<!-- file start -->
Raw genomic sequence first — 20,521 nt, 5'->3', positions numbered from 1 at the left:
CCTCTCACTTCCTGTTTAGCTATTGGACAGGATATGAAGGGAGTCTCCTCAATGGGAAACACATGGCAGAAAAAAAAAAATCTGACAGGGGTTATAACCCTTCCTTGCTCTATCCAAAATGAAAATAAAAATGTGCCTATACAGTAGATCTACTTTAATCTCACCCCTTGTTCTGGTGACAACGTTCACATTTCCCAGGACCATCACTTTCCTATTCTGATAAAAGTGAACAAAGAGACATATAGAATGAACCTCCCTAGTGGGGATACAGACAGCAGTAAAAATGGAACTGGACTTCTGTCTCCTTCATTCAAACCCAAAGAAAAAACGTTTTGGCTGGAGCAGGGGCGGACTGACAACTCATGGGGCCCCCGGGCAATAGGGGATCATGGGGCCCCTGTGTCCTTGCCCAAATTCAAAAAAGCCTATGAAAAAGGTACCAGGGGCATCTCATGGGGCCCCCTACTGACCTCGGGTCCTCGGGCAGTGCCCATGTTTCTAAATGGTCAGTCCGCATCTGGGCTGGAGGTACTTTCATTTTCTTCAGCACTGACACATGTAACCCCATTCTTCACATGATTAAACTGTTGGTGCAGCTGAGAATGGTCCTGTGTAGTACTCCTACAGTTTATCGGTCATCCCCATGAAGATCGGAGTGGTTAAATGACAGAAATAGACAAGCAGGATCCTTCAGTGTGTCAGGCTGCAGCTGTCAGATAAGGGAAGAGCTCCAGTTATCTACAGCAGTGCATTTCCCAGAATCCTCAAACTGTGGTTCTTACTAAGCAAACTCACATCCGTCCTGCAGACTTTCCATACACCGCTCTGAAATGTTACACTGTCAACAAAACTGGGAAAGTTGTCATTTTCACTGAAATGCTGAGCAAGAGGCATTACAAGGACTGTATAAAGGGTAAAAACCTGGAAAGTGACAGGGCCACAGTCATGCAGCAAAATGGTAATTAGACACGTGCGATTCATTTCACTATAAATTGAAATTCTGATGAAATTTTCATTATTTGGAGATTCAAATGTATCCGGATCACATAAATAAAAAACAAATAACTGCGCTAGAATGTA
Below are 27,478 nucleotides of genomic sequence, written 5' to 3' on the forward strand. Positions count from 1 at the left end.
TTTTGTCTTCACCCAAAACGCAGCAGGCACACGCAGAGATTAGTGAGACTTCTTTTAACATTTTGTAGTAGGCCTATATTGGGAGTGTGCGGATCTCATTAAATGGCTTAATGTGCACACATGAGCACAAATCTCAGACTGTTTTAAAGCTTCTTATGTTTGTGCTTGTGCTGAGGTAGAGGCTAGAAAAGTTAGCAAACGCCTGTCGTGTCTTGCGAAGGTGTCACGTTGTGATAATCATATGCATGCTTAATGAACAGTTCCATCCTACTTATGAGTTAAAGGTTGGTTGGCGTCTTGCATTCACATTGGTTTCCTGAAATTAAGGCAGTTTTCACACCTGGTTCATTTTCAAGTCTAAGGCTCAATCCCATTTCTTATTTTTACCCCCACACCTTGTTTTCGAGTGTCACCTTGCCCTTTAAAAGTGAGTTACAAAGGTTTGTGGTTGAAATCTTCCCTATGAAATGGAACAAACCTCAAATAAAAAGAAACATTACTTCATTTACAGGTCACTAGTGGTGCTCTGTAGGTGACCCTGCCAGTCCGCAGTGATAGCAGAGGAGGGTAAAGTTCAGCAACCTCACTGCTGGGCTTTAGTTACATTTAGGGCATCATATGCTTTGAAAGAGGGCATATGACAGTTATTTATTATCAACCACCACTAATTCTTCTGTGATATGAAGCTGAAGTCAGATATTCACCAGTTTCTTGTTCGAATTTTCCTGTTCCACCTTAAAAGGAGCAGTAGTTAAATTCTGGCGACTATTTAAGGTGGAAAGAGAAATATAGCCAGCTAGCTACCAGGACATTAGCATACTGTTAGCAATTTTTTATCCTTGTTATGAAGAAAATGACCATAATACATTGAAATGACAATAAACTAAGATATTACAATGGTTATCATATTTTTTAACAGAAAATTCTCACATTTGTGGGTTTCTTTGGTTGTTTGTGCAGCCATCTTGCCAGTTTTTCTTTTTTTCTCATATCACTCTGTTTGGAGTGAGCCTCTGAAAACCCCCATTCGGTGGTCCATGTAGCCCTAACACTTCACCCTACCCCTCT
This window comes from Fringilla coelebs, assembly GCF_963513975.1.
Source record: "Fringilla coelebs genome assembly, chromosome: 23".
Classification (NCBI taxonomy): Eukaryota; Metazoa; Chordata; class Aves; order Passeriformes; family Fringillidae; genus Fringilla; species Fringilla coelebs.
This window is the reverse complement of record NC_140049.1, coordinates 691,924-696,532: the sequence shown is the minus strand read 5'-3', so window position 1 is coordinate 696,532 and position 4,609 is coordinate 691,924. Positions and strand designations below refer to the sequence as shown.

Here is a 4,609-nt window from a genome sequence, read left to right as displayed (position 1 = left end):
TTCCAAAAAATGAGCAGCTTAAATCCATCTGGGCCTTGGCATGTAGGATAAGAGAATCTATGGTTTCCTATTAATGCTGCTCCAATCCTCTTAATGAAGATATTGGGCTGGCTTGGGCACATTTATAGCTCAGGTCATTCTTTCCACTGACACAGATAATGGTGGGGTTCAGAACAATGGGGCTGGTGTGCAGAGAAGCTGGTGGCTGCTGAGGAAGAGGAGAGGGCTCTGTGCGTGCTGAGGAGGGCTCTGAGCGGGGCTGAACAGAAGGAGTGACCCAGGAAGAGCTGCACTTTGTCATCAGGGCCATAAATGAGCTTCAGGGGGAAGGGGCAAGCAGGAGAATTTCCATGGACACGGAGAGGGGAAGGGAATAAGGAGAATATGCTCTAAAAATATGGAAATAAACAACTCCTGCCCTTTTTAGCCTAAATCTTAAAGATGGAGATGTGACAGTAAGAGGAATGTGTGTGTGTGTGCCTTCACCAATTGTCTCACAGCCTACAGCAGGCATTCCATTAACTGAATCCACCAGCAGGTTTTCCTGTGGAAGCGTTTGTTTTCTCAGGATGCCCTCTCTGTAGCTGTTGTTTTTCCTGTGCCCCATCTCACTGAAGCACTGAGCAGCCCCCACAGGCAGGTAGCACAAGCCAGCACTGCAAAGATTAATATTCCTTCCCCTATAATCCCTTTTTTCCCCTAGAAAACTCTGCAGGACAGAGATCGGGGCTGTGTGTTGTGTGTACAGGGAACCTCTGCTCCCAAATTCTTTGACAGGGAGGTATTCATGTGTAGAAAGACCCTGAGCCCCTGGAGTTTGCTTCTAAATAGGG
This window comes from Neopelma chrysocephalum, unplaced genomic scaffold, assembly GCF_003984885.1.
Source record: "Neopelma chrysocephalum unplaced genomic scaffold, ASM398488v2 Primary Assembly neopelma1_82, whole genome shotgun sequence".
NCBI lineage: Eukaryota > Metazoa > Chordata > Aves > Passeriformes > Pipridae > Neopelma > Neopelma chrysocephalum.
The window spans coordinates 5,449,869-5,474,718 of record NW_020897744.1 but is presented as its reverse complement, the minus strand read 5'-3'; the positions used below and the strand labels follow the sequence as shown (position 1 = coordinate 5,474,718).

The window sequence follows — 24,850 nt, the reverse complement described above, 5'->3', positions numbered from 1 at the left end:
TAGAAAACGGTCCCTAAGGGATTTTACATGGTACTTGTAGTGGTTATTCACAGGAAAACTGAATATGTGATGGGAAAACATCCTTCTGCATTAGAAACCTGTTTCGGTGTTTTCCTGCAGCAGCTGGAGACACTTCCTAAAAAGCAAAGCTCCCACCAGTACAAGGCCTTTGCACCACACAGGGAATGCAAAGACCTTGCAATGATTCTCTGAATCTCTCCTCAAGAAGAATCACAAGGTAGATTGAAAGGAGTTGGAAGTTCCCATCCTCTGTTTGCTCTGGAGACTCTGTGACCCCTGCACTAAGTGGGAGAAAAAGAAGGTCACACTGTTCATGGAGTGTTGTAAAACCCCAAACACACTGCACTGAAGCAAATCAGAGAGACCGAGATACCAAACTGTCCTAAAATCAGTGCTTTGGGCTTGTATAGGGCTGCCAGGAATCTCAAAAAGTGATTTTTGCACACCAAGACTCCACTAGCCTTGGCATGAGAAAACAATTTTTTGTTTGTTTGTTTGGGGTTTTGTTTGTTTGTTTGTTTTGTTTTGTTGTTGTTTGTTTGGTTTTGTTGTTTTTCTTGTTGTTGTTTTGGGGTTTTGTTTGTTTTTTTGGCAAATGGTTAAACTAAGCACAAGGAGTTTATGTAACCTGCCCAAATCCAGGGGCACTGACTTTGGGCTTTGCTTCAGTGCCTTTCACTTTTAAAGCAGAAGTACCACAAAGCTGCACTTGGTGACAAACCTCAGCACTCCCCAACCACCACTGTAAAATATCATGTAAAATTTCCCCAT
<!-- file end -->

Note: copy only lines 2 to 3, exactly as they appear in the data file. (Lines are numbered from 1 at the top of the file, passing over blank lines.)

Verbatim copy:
CCTCTCACTTCCTGTTTAGCTATTGGACAGGATATGAAGGGAGTCTCCTCAATGGGAAACACATGGCAGAAAAAAAAAAATCTGACAGGGGTTATAACCCTTCCTTGCTCTATCCAAAATGAAAATAAAAATGTGCCTATACAGTAGATCTACTTTAATCTCACCCCTTGTTCTGGTGACAACGTTCACATTTCCCAGGACCATCACTTTCCTATTCTGATAAAAGTGAACAAAGAGACATATAGAATGAACCTCCCTAGTGGGGATACAGACAGCAGTAAAAATGGAACTGGACTTCTGTCTCCTTCATTCAAACCCAAAGAAAAAACGTTTTGGCTGGAGCAGGGGCGGACTGACAACTCATGGGGCCCCCGGGCAATAGGGGATCATGGGGCCCCTGTGTCCTTGCCCAAATTCAAAAAAGCCTATGAAAAAGGTACCAGGGGCATCTCATGGGGCCCCCTACTGACCTCGGGTCCTCGGGCAGTGCCCATGTTTCTAAATGGTCAGTCCGCATCTGGGCTGGAGGTACTTTCATTTTCTTCAGCACTGACACATGTAACCCCATTCTTCACATGATTAAACTGTTGGTGCAGCTGAGAATGGTCCTGTGTAGTACTCCTACAGTTTATCGGTCATCCCCATGAAGATCGGAGTGGTTAAATGACAGAAATAGACAAGCAGGATCCTTCAGTGTGTCAGGCTGCAGCTGTCAGATAAGGGAAGAGCTCCAGTTATCTACAGCAGTGCATTTCCCAGAATCCTCAAACTGTGGTTCTTACTAAGCAAACTCACATCCGTCCTGCAGACTTTCCATACACCGCTCTGAAATGTTACACTGTCAACAAAACTGGGAAAGTTGTCATTTTCACTGAAATGCTGAGCAAGAGGCATTACAAGGACTGTATAAAGGGTAAAAACCTGGAAAGTGACAGGGCCACAGTCATGCAGCAAAATGGTAATTAGACACGTGCGATTCATTTCACTATAAATTGAAATTCTGATGAAATTTTCATTATTTGGAGATTCAAATGTATCCGGATCACATAAATAAAAAACAAATAACTGCGCTAGAATGTA
Below are 27,478 nucleotides of genomic sequence, written 5' to 3' on the forward strand. Positions count from 1 at the left end.